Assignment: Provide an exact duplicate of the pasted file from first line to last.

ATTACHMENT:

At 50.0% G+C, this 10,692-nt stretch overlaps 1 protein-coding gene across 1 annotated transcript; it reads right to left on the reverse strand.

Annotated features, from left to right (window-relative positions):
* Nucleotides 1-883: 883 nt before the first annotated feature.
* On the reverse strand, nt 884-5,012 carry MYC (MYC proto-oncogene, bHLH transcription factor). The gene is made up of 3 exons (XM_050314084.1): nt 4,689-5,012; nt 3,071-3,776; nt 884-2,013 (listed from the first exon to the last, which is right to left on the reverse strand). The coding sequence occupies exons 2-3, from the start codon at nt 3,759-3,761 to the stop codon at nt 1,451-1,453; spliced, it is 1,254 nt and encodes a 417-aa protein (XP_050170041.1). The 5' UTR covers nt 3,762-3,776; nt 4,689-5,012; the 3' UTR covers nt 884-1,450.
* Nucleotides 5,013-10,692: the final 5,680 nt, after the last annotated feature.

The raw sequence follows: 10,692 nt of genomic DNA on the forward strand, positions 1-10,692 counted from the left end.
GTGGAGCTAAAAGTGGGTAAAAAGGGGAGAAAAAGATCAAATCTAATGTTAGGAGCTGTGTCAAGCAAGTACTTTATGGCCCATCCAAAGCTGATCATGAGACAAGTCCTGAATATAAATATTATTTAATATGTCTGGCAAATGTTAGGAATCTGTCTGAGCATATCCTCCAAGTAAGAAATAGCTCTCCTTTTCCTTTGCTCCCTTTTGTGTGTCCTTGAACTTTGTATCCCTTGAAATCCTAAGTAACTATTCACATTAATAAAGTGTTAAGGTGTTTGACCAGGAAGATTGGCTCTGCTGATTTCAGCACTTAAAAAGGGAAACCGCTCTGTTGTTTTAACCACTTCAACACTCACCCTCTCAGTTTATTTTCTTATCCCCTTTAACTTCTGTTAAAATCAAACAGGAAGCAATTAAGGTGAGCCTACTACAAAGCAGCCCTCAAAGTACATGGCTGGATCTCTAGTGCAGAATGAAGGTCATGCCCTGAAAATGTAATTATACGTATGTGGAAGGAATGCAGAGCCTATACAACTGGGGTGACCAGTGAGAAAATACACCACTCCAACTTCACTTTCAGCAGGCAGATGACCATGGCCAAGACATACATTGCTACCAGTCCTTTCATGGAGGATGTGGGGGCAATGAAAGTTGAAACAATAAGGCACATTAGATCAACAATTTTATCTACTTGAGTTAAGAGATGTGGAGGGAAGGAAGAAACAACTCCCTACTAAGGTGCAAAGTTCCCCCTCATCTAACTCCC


At 50.0% G+C, this 10,692-nt stretch overlaps 1 protein-coding gene across 1 annotated transcript; it reads right to left on the reverse strand.

Annotated features, from left to right (window-relative positions):
* Nucleotides 1-883: 883 nt before the first annotated feature.
* On the reverse strand, nt 884-5,012 carry MYC (MYC proto-oncogene, bHLH transcription factor). The gene is made up of 3 exons (XM_050314084.1): nt 4,689-5,012; nt 3,071-3,776; nt 884-2,013 (listed from the first exon to the last, which is right to left on the reverse strand). The coding sequence occupies exons 2-3, from the start codon at nt 3,759-3,761 to the stop codon at nt 1,451-1,453; spliced, it is 1,254 nt and encodes a 417-aa protein (XP_050170041.1). The 5' UTR covers nt 3,762-3,776; nt 4,689-5,012; the 3' UTR covers nt 884-1,450.
* Nucleotides 5,013-10,692: the final 5,680 nt, after the last annotated feature.

The raw sequence follows: 10,692 nt of genomic DNA on the forward strand, positions 1-10,692 counted from the left end.
GTGGAGCTAAAAGTGGGTAAAAAGGGGAGAAAAAGATCAAATCTAATGTTAGGAGCTGTGTCAAGCAAGTACTTTATGGCCCATCCAAAGCTGATCATGAGACAAGTCCTGAATATAAATATTATTTAATATGTCTGGCAAATGTTAGGAATCTGTCTGAGCATATCCTCCAAGTAAGAAATAGCTCTCCTTTTCCTTTGCTCCCTTTTGTGTGTCCTTGAACTTTGTATCCCTTGAAATCCTAAGTAACTATTCACATTAATAAAGTGTTAAGGTGTTTGACCAGGAAGATTGGCTCTGCTGATTTCAGCACTTAAAAAGGGAAACCGCTCTGTTGTTTTAACCACTTCAACACTCACCCTCTCAGTTTATTTTCTTATCCCCTTTAACTTCTGTTAAAATCAAACAGGAAGCAATTAAGGTGAGCCTACTACAAAGCAGCCCTCAAAGTACATGGCTGGATCTCTAGTGCAGAATGAAGGTCATGCCCTGAAAATGTAATTATACGTATGTGGAAGGAATGCAGAGCCTATACAACTGGGGTGACCAGTGAGAAAATACACCACTCCAACTTCACTTTCAGCAGGCAGATGACCATGGCCAAGACATACATTGCTACCAGTCCTTTCATGGAGGATGTGGGGGCAATGAAAGTTGAAACAATAAGGCACATTAGATCAACAATTTTATCTACTTGAGTTAAGAGATGTGGAGGGAAGGAAGAAACAACTCCCTACTAAGGTGCAAAGTTCCCCCTCATCTAACTCCC